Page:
As shown in FIGS. 1 and 2, a vehicular engine 11 is cooled by a coolant, serving as a circulating fluid, circulated through a conduit 13 by a water pump 12. The coolant circulating through the conduit 13 is cooled by a radiator 14, which receives forced air from a cooling fan 15. The cooling fan 15 is an electric fan. A by-path 131 is provided between the conduit 13 and the vehicular engine 11, and a water temperature sensor 17 is attached to the by-path 131. The water temperature sensor 17 detects the temperature of the coolant flowing through the by-path 131. The cooling fan 15 is actuated under control of a cooling control section 18, which controls operation of the cooling fan 15 based on detected temperature information obtained from the water temperature sensor 17. In the case where the water temperature detected by the water temperature sensor 17 is lower than a preset water temperature, the cooling control section 18 does not actuate the cooling fan 15, and it actuates the cooling fan 15 when the detected water temperature reaches the preset water temperature.

Another radiator 21 and a vehicular heat generator 22 are located on the by-path 131. The coolant flowing through the by-path 131 is cooled at the radiator 21 by forced air from a fan 23. The fan 23 is an electric fan, and the air blown by the fan 23 is fed into a vehicle cabin.

The structure of the vehicular heat generator 22 will be described. A partition 27 having a high thermal conductivity is located between a front housing 25 and a rear housing 26, and the front housing 25 and the rear housing 26 are combined and fastened by bolts 28 to the partition 27. The space defined between the partition 27 and the front housing 25 constitutes a heating chamber 29, whereas the space defined between the peripheral zone of the partition 27 and the rear housing 26 constitutes a water jacket 30 serving as a radiating chamber. The water jacket 30 is connected to the by-path 131 via a water inlet port 261 and a water outlet port 262, and the coolant discharged from the vehicular engine 11 to the by-path 131 flows into the water jacket 30 through the inlet port 261 and is discharged through the outlet port 262. The coolant discharged from the water jacket 30 flows toward the radiator 21.

The space defined between the central zone of the partition 27 and the rear housing 26 forms a reservoir 16. The reservoir 16 contains a viscous fluid F. A silicone oil having a nominal viscosity of 30,000 cSt to 100,000 cSt (using dimethyl-polysiloxane) is employed as the viscous fluid F. The silicone oil shows characteristics as shown by the curves S2 or S3 in FIG. 9, that is, pseudoplastic fluid-like non-Newtonian viscosity characteristics.

A rotary shaft 31 is rotatably supported in the front housing 25 via a radial bearing 32, and a disc-shaped rotor 33 is fixed to the inner end of the rotary shaft 31. The rotor 33 is housed in the heating chamber 29.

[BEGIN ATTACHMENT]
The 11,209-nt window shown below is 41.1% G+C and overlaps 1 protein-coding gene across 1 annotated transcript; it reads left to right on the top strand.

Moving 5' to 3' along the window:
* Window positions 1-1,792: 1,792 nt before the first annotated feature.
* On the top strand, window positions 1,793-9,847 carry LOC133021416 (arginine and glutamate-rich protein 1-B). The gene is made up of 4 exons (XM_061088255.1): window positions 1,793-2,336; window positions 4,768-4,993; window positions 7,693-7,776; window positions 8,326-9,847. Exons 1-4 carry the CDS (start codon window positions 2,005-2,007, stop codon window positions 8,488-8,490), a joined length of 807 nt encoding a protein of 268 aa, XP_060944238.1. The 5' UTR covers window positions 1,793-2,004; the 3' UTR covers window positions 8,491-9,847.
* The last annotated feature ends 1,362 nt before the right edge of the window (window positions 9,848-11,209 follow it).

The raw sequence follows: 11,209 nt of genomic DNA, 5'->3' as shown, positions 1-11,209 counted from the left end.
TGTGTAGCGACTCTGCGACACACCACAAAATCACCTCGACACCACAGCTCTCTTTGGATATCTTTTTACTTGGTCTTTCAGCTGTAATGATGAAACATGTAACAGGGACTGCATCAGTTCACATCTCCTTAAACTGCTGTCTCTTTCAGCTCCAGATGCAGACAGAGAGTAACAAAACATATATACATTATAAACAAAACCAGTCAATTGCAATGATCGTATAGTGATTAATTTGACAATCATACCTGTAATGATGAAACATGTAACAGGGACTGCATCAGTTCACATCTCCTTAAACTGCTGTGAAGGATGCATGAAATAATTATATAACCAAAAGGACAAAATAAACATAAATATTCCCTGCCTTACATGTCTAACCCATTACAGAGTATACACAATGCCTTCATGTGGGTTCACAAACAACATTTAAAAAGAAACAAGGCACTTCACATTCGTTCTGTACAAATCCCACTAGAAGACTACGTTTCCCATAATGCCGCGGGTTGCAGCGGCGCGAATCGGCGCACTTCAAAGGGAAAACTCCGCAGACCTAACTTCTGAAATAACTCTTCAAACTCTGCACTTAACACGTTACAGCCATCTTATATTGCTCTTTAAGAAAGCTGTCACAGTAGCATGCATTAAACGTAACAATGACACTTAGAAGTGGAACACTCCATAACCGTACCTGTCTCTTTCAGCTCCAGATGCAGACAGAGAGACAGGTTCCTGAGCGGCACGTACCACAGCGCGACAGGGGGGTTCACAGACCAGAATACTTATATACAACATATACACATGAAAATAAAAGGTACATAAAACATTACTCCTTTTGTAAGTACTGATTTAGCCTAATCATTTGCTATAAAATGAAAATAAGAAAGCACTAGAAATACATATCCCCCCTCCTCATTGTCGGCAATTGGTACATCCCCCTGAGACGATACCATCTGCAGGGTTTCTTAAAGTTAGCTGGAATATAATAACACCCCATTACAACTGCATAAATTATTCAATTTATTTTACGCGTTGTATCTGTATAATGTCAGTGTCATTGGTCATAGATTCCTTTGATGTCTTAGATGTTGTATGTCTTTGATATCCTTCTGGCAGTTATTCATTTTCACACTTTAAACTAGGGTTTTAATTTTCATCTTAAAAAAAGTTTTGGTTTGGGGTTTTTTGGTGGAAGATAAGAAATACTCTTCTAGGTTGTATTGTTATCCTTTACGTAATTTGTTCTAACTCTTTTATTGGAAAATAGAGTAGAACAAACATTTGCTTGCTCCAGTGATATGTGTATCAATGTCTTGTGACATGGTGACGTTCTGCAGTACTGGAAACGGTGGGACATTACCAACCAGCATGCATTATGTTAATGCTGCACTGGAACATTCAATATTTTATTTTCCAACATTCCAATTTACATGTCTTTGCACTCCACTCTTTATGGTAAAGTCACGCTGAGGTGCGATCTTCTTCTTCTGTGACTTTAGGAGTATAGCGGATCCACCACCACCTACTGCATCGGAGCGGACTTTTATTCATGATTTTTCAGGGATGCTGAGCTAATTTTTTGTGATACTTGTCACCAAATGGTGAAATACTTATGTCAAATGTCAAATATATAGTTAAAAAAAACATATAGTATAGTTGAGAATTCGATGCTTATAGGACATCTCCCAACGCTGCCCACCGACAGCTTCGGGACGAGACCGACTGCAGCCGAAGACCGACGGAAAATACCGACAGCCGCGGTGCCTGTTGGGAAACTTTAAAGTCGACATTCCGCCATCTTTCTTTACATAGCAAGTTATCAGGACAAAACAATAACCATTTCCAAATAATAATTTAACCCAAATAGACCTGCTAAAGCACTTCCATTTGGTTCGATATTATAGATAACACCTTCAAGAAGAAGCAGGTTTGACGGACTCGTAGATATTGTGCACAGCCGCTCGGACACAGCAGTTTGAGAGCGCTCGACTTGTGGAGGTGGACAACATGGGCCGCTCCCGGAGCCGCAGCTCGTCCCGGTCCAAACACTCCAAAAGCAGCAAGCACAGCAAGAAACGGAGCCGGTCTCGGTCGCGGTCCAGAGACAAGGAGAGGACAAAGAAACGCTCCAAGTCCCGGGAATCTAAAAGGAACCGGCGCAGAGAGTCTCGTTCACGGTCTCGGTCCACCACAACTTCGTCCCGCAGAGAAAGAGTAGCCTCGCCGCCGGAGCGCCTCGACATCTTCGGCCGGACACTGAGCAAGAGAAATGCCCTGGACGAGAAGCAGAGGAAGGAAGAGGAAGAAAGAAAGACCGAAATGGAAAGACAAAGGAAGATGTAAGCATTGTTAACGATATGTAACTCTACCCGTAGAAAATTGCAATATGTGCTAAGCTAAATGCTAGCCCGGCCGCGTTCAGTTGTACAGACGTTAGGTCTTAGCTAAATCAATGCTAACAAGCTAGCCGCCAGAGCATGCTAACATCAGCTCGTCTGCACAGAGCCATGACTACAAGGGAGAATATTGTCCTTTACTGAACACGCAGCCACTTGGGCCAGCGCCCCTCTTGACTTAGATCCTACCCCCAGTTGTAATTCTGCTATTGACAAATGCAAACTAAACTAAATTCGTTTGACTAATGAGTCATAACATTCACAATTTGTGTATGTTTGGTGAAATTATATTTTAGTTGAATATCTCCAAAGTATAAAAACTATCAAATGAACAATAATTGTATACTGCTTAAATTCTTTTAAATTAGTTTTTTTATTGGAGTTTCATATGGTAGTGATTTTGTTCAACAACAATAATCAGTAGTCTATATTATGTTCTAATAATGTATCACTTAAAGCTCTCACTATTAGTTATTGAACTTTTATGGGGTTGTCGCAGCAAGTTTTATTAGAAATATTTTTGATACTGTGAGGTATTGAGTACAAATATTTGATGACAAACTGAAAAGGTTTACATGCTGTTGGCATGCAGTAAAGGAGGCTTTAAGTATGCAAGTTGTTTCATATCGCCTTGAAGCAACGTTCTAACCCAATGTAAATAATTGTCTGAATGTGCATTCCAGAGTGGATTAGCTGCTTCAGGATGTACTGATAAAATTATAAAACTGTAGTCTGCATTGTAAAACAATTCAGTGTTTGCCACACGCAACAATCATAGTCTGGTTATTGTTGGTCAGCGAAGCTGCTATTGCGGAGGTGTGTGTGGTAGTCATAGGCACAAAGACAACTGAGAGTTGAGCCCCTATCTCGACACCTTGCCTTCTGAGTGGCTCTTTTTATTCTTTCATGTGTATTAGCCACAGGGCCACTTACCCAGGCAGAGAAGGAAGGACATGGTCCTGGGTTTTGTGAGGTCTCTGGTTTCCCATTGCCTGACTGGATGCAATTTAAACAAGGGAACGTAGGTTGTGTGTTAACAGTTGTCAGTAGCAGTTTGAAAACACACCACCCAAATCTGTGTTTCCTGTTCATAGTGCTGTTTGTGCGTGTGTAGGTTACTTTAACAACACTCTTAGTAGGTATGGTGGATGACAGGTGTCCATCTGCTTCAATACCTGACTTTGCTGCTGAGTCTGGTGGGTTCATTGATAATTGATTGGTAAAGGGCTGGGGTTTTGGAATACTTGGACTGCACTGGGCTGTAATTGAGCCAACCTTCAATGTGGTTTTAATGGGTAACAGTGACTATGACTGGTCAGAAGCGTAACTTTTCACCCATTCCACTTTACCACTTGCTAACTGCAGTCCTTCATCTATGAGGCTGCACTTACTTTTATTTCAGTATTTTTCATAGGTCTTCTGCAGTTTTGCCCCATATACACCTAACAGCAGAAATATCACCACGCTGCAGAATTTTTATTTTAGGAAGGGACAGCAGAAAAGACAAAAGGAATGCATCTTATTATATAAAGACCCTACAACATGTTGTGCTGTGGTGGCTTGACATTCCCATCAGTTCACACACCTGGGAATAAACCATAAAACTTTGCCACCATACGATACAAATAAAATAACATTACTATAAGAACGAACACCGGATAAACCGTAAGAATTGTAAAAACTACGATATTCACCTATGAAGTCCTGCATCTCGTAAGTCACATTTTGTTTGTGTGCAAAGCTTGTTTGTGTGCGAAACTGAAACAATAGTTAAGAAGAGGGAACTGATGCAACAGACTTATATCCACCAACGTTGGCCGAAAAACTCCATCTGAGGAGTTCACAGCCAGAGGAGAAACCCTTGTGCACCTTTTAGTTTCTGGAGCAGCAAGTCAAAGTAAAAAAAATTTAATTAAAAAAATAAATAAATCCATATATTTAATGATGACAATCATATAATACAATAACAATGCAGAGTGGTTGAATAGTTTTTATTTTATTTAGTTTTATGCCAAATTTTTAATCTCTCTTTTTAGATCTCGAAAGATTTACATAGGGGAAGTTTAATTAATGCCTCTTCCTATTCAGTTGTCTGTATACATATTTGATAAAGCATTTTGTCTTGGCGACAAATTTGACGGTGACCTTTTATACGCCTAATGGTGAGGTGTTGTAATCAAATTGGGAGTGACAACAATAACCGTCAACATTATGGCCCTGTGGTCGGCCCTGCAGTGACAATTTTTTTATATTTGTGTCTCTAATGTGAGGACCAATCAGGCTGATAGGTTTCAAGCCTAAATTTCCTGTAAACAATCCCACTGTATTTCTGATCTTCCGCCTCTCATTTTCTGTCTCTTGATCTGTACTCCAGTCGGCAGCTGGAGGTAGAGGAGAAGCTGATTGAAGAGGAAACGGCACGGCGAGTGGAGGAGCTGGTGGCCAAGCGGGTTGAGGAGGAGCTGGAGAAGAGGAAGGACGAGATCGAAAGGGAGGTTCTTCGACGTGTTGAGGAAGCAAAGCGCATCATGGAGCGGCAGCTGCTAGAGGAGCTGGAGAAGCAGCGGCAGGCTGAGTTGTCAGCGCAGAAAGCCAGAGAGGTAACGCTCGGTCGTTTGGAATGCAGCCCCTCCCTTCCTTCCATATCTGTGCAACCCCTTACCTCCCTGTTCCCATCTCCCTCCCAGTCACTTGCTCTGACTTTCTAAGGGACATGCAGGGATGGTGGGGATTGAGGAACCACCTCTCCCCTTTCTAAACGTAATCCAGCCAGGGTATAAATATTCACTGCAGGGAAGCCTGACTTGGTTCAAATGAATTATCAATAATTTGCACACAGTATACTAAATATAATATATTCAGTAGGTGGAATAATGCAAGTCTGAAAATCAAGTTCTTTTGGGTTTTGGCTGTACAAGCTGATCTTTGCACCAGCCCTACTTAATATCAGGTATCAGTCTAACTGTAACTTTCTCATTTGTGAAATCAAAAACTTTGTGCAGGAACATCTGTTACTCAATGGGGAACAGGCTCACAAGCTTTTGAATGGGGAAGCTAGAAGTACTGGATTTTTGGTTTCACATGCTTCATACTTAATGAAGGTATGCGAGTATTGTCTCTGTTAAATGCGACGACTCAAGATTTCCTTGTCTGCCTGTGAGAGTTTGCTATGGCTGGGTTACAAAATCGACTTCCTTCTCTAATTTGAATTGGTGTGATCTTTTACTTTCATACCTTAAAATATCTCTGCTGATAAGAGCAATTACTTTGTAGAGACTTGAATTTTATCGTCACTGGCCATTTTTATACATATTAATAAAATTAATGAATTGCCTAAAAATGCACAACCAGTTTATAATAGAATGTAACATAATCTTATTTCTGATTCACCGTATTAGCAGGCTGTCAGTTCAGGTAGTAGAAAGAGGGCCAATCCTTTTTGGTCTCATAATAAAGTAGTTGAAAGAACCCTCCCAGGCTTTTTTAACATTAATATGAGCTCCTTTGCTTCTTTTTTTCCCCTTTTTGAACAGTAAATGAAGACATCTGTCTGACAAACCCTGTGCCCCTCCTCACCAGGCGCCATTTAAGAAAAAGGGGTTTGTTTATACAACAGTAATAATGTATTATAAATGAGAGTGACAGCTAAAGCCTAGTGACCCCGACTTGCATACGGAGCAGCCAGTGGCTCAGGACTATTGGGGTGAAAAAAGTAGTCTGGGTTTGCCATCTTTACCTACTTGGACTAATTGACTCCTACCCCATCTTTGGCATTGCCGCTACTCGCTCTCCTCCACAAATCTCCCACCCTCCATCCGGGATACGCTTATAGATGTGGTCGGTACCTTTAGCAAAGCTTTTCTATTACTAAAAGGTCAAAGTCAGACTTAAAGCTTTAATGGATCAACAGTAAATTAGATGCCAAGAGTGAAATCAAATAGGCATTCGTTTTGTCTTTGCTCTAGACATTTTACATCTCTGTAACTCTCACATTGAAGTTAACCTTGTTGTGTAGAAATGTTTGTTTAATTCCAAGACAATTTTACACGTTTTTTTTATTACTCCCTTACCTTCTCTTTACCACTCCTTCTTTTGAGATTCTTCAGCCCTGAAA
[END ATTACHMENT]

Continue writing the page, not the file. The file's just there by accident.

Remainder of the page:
A recovery passage 271 and a supply passage 272 are defined in the partition 27. The recovery passage 271 and the supply passage 272 permit communication between the heating chamber 29 and the reservoir 16. The reservoir side port of the recovery passage 271 is located above the level F1 of the viscous fluid F in the reservoir 16, while the reservoir side port of the supply passage 272 is located below the level F1. Further, the recovery passage 271 is located at a position remote from the rotational axis of the rotor 33 so that it is opposed to a peripheral zone of the rotor 33.

A sealing mechanism 34, which is located between the front housing 25 and the rotary shaft 31, prevents the viscous fluid F from leaking along the circumference of the rotary shaft 31. A solenoid clutch 35 is provided between the outer end of the rotary shaft 31 and a cylindrical supporting portion 251 protruding forward from the front housing 25. A pulley 351 serving as one of clutch plates of the solenoid clutch 35 is operatively connected to the engine 11 via a belt 36. The pulley 351 is rotatably supported by the cylindrical supporting portion 251 via an angular bearing 37. A support ring 38 is fixed to the outer end of the rotary shaft 31. Another clutch plate 352 of the solenoid clutch 35 is supported by the support ring 38 via a leaf spring 353.

When a solenoid 354 of the solenoid clutch 35 is energized, the clutch plate 352 is brought into contact with a side face of the pulley 351 against the spring force of the leaf spring 353, as shown in FIG. 2. The contact of the clutch plate 352 with the pulley 351 causes the driving force of the vehicular engine 11 to be transmitted to the rotary shaft 31, causing the rotor 33 to rotate. The viscous fluid F in the heating chamber 29 is sheared by the rotation of the rotor 33 to generate heat. The heat thus generated is transmitted through the partition 27 to the coolant in the water jacket 30, and the water flowing through the inlet port 261 into the water jacket 30 is thus heated and discharged through the outlet port 262.

As the rotor 33 is rotated, the viscous fluid F in the heating chamber 29 is partly discharged through the recovery passage 271 to the reservoir 16, while the viscous fluid F stored in the reservoir 16 is supplied through the supply passage 272 to the heating chamber 29. This supply capability results from the fluid pressure of the viscous fluid F corresponding to the difference between the height of the supply passage 272 and the level F1 of the viscous fluid F.